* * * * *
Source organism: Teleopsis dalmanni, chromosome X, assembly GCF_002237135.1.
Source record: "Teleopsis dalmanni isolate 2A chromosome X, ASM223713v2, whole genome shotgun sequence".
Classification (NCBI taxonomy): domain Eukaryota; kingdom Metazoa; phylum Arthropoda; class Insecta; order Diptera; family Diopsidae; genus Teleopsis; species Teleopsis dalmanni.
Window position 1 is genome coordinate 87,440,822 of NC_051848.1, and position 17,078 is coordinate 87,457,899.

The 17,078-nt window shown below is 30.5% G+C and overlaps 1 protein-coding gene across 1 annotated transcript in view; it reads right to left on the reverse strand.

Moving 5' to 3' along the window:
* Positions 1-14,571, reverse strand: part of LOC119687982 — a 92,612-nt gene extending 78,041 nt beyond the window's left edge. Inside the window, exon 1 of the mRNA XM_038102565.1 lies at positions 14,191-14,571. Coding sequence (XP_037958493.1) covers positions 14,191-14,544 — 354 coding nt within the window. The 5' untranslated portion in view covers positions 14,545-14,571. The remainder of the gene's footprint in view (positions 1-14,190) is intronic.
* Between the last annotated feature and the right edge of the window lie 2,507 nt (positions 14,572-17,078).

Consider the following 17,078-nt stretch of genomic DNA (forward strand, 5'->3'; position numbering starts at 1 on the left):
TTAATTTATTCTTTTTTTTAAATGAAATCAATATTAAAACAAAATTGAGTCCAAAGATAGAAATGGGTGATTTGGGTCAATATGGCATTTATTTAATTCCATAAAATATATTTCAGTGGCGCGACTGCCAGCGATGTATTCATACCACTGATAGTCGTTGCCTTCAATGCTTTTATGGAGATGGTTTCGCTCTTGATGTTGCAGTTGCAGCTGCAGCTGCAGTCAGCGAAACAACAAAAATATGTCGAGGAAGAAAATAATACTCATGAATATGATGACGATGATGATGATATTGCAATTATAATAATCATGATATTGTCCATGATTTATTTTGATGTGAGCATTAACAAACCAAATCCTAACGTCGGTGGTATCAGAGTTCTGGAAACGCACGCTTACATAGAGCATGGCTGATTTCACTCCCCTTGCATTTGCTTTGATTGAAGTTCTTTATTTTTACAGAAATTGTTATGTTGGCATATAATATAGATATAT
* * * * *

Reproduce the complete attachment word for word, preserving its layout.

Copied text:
Source organism: Teleopsis dalmanni, chromosome X, assembly GCF_002237135.1.
Source record: "Teleopsis dalmanni isolate 2A chromosome X, ASM223713v2, whole genome shotgun sequence".
Classification (NCBI taxonomy): domain Eukaryota; kingdom Metazoa; phylum Arthropoda; class Insecta; order Diptera; family Diopsidae; genus Teleopsis; species Teleopsis dalmanni.
Window position 1 is genome coordinate 87,440,822 of NC_051848.1, and position 17,078 is coordinate 87,457,899.

The 17,078-nt window shown below is 30.5% G+C and overlaps 1 protein-coding gene across 1 annotated transcript in view; it reads right to left on the reverse strand.

Moving 5' to 3' along the window:
* Positions 1-14,571, reverse strand: part of LOC119687982 — a 92,612-nt gene extending 78,041 nt beyond the window's left edge. Inside the window, exon 1 of the mRNA XM_038102565.1 lies at positions 14,191-14,571. Coding sequence (XP_037958493.1) covers positions 14,191-14,544 — 354 coding nt within the window. The 5' untranslated portion in view covers positions 14,545-14,571. The remainder of the gene's footprint in view (positions 1-14,190) is intronic.
* Between the last annotated feature and the right edge of the window lie 2,507 nt (positions 14,572-17,078).

Consider the following 17,078-nt stretch of genomic DNA (forward strand, 5'->3'; position numbering starts at 1 on the left):
TTAATTTATTCTTTTTTTTAAATGAAATCAATATTAAAACAAAATTGAGTCCAAAGATAGAAATGGGTGATTTGGGTCAATATGGCATTTATTTAATTCCATAAAATATATTTCAGTGGCGCGACTGCCAGCGATGTATTCATACCACTGATAGTCGTTGCCTTCAATGCTTTTATGGAGATGGTTTCGCTCTTGATGTTGCAGTTGCAGCTGCAGCTGCAGTCAGCGAAACAACAAAAATATGTCGAGGAAGAAAATAATACTCATGAATATGATGACGATGATGATGATATTGCAATTATAATAATCATGATATTGTCCATGATTTATTTTGATGTGAGCATTAACAAACCAAATCCTAACGTCGGTGGTATCAGAGTTCTGGAAACGCACGCTTACATAGAGCATGGCTGATTTCACTCCCCTTGCATTTGCTTTGATTGAAGTTCTTTATTTTTACAGAAATTGTTATGTTGGCATATAATATAGATATAT